China, on Friday, concurred with External Affairs Minister S. Jaishankar's observation that an Asian Century cannot happen if India and China don't join hands and emphasised that the two neighbouring countries have "far more common interests than differences."
Responding to a series of questions after delivering a lecture on 'India's Vision of the Indo-Pacific' at the prestigious Chulalongkorn University in Bangkok on Thursday, Jaishankar said the relationship between India and China was going through an "extremely difficult phase" after what Beijing had done at the border and emphasised that the Asian Century would not happen if the two neighbours could not join hands.
The troops of China and India are engaged in a prolonged standoff in eastern Ladakh. The two sides have so far held 16 rounds of Corps Commander Level talks to resolve the standoff which erupted on May 5, 2020, following a violent clash in the Pangong Lake areas.
India has been consistently maintaining that peace and tranquillity along the Line of Actual Control (LAC) were key for the overall development of bilateral ties.
Asked for his reaction to Jaishankar's comments, Chinese Foreign Ministry spokesman Wang Wenbin told a media briefing that "as a Chinese leader put it, "Unless China and India are developed, there will be no Asian Century. No genuine Asia-Pacific Century or Asian Century can come until China, India and other neighbouring countries are developed."
"China and India are two ancient civilisations, two major emerging economies and two neighbouring countries, we have far more common interests than differences. Both sides have the wisdom and capability to help each other succeed instead of undercutting each other," he said.
To a question on whether China will hold talks with India on the disengagement at the remaining friction points in eastern Ladakh, Wang said, "China and India maintain smooth communication over the boundary question. And our dialogue is effective."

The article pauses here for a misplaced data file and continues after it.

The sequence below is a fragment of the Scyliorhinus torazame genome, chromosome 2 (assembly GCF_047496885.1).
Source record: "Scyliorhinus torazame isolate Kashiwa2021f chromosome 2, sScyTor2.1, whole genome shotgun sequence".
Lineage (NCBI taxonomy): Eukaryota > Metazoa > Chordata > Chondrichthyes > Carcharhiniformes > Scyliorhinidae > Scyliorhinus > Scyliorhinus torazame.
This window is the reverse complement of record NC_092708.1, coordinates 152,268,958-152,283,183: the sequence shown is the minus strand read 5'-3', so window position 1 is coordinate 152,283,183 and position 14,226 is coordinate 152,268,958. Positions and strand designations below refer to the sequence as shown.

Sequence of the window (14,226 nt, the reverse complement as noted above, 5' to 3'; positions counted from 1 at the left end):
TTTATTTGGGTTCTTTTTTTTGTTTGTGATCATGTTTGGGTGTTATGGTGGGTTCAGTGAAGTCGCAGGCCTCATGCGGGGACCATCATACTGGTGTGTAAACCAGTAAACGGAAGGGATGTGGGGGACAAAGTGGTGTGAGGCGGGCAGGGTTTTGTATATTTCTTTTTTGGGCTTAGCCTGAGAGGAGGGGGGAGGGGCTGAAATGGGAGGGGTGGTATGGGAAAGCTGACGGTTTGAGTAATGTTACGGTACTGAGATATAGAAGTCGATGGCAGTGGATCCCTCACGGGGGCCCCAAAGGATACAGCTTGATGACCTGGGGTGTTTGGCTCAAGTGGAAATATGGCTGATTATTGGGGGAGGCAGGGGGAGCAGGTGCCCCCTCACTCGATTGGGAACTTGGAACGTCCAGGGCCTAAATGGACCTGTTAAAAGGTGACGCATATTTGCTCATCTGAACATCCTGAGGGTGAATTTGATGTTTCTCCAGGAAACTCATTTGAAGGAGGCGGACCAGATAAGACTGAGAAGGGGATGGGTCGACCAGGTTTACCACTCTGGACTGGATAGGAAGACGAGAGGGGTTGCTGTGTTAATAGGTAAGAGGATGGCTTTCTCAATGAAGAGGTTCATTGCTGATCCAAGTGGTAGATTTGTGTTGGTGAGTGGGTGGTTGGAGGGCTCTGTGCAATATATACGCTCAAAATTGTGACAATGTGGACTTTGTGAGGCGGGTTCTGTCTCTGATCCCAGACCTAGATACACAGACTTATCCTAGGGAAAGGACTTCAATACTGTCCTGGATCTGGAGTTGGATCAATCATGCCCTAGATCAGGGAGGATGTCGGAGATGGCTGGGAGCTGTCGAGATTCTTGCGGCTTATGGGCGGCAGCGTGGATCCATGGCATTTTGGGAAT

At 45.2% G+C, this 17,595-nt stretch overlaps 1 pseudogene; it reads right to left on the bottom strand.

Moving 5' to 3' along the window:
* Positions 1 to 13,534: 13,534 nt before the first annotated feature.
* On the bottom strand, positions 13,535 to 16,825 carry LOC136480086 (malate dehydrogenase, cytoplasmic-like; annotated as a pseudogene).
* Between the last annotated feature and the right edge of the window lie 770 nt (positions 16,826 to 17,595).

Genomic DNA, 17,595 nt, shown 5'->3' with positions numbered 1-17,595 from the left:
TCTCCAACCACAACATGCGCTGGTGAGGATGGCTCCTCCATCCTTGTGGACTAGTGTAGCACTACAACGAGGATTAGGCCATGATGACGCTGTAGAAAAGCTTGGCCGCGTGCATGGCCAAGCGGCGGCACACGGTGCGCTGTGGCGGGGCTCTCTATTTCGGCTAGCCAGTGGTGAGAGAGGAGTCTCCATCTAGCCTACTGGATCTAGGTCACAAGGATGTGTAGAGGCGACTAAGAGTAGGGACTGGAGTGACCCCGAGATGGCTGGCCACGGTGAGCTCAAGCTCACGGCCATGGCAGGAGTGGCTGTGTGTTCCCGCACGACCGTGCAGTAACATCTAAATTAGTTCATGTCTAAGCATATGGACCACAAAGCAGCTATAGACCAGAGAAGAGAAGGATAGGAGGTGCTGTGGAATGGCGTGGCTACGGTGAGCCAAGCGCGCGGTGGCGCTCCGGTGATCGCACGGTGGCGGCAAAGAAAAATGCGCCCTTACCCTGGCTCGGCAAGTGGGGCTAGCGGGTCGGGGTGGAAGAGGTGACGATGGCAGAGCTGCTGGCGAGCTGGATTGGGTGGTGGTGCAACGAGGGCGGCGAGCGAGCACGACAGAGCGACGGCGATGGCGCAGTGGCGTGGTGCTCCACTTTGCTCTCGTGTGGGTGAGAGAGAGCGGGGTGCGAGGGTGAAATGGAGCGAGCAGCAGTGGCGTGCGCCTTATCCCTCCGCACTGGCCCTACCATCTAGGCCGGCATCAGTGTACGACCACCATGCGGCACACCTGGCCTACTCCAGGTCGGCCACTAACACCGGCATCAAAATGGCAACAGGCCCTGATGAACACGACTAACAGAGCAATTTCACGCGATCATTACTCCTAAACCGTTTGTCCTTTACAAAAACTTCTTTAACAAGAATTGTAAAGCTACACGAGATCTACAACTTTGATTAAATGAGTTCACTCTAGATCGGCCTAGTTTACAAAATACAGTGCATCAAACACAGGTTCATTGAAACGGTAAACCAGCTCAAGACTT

He expressed the hope that India will work with China to act upon the important common understandings between the leaders of the two countries, i.e. "China and India are not each other's threats, but cooperation partners and development opportunities, bring China-India relations back to the track of steady and sound development at an early date and safeguard the common interests of China, India and our fellow developing countries," Wang said.
Commenting on Jaishankar's Asian Century remarks, Qian Feng, director of the research department at the National Strategy Institute at Tsinghua University in Beijing, told the state-run Global Times newspaper that the expression "Asian Century" has served as a driving force for China and India to normalise and strengthen their relations since 1988, and India's External Affairs Minister's use of the term in stressing the need for a friendly bilateral relationship is worth praising.
The expression "Asian Century" was first used by former Chinese leader Deng Xiaoping. In 1988, when he met with then Indian prime minister Rajiv Gandhi, he pointed out that unless the two countries [China and India] are developed, there will be no Asian Century, Qian said.
Meanwhile, on Jaishankar's remarks on reservations to the Quad alliance, apparently from China, the foreign ministry spokesman reiterated China's objection to the four-nation bloc comprising India, the US, Japan and Australia.
"Our position on Quad is consistent and clear. I would like to reiterate that in today's world, building exclusive groups is against the trend of the times and will not get any support or get anywhere," he said.
In an apparent reference to China's opposition to Quad, Jaishankar, without naming any country, had said that "if there are reservations in any quarter, these stem from a desire to exercise a veto on the choices of others. And possibly a unilateralist opposition to a collective and cooperative endeavours".
The Quad or Quadrilateral Security Dialogue was set up in 2017 amidst China's aggressive behaviour in the strategic Indo-Pacific region.